Personal Injury Law FAQ

1.What does the term negligence mean?
Negligence is the basis for a personal injury lawsuit. It means that because of the defendant’s carelessness, the plaintiff was injured or killed. In order to prove this in a court of law, the plaintiff must prove that the defendant had some responsibility or duty to protect his or her safety. For example, if homeowners fail to follow neighborhood regulations about building a fence around a pool area to keep children out, they are responsible if a child dies by drowning in their pool.

 

2.What does it mean to be liable for an offense?
In criminal cases, guilty individuals are considered “guilty,” in civil cases they are considered “liable.” If a defendant is found to be liable, he or she may have to compensate the plaintiff for his or her losses. The amount of compensation will be determined by the jury or the judge, depending on the severity of the injury.

 

3.What is contributory negligence?
This fancy term simply means that the defendant can claim that the accident was because of a fault of the plaintiff. This would exonerate the defendant from any charges of negligence, and the case would be closed. For example, if a person were to run out into a busy street and be struck by a car, then that person could not sue the driver of the car for negligence.

 

4.What is comparative negligence?
This is much like contributory negligence, except that both parties are liable for the injury. A judge or a jury will determine who is more at fault, based on a percentage level. If a plaintiff is asking for $1 million in damages to cover the cost of his or her medical bills and personal suffering, and the judge or jury determine that the accident was partially caused by carelessness, the defendant may only win 75 or 50 percent of what he or she asked for, originally.

 

5.What does it mean to “be aware of the assumption of risk?”
If the injured party understands that there is some inherent risk involved with his or her activity or has been warned by a product manufacturer, then he or she cannot press charges. For example, carry-out and drive thru restaurants that offer coffee on the menu, dress it with a label saying that it is hot, so that those who order it know the inherent risks of drinking the coffee before it has the chance to cool.

 

6.What is strict liability?
To sue a defendant for personal injury under strict liability, the lawyer does not need to prove that he or she was negligent. This is one scenario in which responsibility is entirely assumed by the defendant, without exception. This comes into play with consumer issues. For instance, a consumer would not have to prove that a toymaker was negligent, only that his product is defective. By selling his product in an open market, the toymaker takes full responsibility for any injuries that come from its design.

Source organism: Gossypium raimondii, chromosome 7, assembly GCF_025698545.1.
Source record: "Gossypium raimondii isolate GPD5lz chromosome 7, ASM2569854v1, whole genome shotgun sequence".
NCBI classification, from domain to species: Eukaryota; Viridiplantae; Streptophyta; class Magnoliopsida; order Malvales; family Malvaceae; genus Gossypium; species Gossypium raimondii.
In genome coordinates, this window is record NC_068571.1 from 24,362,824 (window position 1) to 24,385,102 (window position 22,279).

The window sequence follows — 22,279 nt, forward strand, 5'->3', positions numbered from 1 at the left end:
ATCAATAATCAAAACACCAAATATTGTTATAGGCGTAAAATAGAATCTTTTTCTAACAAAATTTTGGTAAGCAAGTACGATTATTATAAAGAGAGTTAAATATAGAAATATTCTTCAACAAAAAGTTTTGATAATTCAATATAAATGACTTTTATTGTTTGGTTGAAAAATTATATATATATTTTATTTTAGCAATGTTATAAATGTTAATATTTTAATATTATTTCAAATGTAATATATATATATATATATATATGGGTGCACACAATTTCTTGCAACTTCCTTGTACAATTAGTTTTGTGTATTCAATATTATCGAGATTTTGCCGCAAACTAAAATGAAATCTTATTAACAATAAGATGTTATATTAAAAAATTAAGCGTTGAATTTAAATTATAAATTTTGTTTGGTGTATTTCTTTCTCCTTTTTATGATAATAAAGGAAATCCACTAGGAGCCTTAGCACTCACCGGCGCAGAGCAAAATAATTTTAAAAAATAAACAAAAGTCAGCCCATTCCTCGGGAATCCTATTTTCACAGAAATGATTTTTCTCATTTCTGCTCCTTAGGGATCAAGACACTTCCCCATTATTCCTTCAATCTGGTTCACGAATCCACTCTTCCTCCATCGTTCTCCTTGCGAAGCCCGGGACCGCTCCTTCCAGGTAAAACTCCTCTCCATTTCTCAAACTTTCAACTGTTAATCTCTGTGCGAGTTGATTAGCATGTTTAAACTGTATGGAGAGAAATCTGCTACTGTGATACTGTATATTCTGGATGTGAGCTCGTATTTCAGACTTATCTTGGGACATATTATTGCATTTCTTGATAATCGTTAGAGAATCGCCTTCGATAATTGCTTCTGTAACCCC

7.What is premises liability?
Like strict liability cases, the defendant in a premises liability case takes full responsibility for any injuries that occur to the plaintiff. However, in this situation, the defendant is responsible for his or her own property, residential or commercial. For instance, if you fall because someone has failed to keep their stairs cleared of snow, you may be able to sue him or her for personal injury, based on premises liability.

 

8.When do the police need a warrant to make an arrest?
Only when the police have a significant enough belief to ascertain probable cause can they execute an arrest without an arrest warrant. There are however extenuating circumstances that may give the officers right to execute and arrest without a warrant. Each state has their own rules regarding the acceptance of warrant execution.

 

9.How should I assert my right to remain silent if the police decide to question me?
You can simply state to the authorities that you are pleading your fifth amendment right to remain silent. You are allowed to remain silent so the police have no right to make you tell them anything that they ask you. If you are harassed by the police after informing them that you are not speaking without counsel, you may be able to have the case dismissed on a violation of your civil rights.

 

10.What evidence will I need to provide in my personal injury case?
It is a good idea to take many photos, either with a 35-mm film or digital camera of any injuries that you sustained. Make sure that you document any bruising, scratches and broken bones. Also, if any of your property was damaged in the incident, you should also make note of the problems. Witnesses can help prove your case, so finding names, telephone numbers and addresses beforehand can be a great benefit.

 

11.What else should I bring to my personal injury case?